The ENT division has great achievements on the study of oral cancer under the integrated research project by the hospital's cancer center.
Oral cancer is disproportionately frequent in Asia, but hasn't received enough research attention globally like lung cancer and breast cancer. In Taiwan, oral cancer is obviously serious as the fatality rate has doubled over the last ten years. It deserves more attention academically in Taiwan.
Actually, oral cancer is a bigger global problem too. A 1993 report by Pisani P et. al. indicated that oral cancer was the world's sixth biggest cancer and the third among males in developing countries. In tropical areas including China, Southeast Asia, India, Mideast and Taiwan, where betel nuts are grown and chewed as a hobby, the concentration of oral cancer is higher than any other regions in the world.
Oral cancer is the fourth most lethal cancer for Taiwanese males and the top cancer for males aged 25-44 here. It is a public threat worthy of attention and research.
In addition to environmental factors, genetic factors also influence the occurrence of oral cancer. Surgical resection is the most important part of the treatment of oral cancer. Radiation therapy is used to increase the cytotoxicity of the tumor and reduce the damage to normal tissues. However, most tumor cells are not sensitive to anti-cancer drugs and radiotherapy. Increasing the dose of drugs or radiation doesn't improve much and, on the contrary, will induce drug-resistance of cancer cells and make it harder to kill them.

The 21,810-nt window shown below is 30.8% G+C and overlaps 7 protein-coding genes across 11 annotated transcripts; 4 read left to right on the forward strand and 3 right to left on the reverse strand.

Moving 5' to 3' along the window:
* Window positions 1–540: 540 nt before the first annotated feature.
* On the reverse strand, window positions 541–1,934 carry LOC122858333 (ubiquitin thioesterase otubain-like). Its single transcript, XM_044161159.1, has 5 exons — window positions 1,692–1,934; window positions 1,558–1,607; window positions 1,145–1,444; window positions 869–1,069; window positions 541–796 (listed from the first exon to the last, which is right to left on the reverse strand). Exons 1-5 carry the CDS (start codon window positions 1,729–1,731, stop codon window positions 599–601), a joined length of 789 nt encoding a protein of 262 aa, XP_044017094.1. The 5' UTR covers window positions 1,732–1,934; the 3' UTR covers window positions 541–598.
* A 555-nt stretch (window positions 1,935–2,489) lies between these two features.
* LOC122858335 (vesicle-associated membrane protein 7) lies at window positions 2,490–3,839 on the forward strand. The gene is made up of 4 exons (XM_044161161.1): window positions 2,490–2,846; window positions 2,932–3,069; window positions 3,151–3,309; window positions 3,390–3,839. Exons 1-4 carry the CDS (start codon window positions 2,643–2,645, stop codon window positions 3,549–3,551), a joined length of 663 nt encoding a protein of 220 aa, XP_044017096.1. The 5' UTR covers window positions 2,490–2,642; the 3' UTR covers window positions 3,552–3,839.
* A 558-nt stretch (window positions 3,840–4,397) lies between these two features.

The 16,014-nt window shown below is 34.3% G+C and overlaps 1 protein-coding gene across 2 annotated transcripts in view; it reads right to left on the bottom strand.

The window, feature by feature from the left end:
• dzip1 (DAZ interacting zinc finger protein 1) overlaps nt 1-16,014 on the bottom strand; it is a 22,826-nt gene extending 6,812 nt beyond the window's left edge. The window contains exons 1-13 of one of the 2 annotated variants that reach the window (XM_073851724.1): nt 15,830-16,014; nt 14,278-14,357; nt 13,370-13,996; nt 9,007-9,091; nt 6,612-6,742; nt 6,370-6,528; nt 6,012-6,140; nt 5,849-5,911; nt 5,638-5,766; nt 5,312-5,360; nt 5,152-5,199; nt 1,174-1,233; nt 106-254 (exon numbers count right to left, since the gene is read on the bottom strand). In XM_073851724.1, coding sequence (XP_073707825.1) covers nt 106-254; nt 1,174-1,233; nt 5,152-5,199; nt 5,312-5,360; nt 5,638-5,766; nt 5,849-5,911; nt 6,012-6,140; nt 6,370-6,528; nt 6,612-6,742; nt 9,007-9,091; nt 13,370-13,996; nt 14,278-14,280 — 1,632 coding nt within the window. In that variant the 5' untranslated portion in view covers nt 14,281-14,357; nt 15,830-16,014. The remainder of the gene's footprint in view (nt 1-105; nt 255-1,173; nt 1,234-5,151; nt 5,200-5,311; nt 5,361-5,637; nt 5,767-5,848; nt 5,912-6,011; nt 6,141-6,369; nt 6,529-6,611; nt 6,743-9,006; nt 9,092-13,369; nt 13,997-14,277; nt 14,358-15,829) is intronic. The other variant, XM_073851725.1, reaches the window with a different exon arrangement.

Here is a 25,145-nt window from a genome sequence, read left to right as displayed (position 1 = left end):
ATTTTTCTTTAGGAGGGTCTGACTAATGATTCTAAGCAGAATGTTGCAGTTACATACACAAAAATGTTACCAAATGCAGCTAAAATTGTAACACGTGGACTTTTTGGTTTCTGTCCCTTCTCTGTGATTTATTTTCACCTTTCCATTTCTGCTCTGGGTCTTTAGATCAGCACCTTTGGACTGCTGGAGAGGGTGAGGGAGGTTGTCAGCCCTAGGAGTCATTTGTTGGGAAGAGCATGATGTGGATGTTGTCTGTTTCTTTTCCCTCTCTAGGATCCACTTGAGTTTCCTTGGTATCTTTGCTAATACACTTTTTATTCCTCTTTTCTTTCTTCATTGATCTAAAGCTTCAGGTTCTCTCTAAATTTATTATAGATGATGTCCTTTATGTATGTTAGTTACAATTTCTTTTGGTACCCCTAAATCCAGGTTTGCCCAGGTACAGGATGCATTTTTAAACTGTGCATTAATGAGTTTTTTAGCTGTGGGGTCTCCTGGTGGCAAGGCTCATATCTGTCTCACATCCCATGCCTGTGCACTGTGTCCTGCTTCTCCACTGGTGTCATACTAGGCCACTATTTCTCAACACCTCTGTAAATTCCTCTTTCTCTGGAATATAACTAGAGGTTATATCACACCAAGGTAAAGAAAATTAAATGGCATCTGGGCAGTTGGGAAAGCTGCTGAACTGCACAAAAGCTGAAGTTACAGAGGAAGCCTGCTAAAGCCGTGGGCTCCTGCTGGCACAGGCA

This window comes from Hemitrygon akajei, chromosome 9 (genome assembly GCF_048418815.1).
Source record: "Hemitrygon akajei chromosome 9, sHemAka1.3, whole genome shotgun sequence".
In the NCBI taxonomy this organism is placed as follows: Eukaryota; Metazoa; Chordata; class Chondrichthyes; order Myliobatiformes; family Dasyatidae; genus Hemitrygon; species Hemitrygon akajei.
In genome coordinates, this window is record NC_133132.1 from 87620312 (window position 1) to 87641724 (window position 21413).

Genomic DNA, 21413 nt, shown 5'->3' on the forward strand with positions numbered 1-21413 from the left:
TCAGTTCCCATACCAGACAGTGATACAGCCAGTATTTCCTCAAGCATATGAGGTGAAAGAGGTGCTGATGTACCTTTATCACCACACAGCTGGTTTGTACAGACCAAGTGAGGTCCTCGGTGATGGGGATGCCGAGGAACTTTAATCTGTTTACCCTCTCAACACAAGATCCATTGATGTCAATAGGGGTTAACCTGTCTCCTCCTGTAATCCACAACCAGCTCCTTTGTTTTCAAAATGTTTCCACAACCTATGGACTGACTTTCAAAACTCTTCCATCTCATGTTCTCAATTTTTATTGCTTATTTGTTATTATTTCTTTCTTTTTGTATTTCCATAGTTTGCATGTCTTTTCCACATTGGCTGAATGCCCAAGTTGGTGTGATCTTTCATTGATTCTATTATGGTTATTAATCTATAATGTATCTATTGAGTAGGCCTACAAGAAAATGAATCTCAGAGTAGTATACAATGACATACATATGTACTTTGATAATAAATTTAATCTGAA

In term of chemotherapy, commonly used drugs like cisplatin and 5-FU have side effects that affect the patients' quality of life. So our research will focus on oral cancer's pathogenesis mechanism, early diagnosis, new drug development, and prevention of metastasis. Early prevention, early treatment and improvement the prognosis of oral cancer patients' quality of life are the goals of our future efforts, academically and clinically.
Our research and clinical team investigated the role of Rsf-1 in the canceration of oral squamous cell and the pharmacological mechanism of BX795 against oral cancer. Animals with oral cancer were used a model to study the role of protein in oral cancer. We develop new drugs and use the animal model to screen the drugs that are potential oral cancer drugs, and then explore the molecular mechanism of the drugs.
We found that the mutation of Ku80, a gene involved in DNA repair, is associated with oral cancer. We also found through the animal model that proteins like EGFR, RANKL /RANK play vital roles in cancer metastasis, prognosis and relapse. Furthermore, we found that new non-steroid anti-inflammatory drugs (EK-1) and arsenic trioxide are effective in the treatment of oral cancer cell lines. We hope to provide follow-up clinical trials to develop more accurate cancer screening platforms and new strategies for treating oral cancer.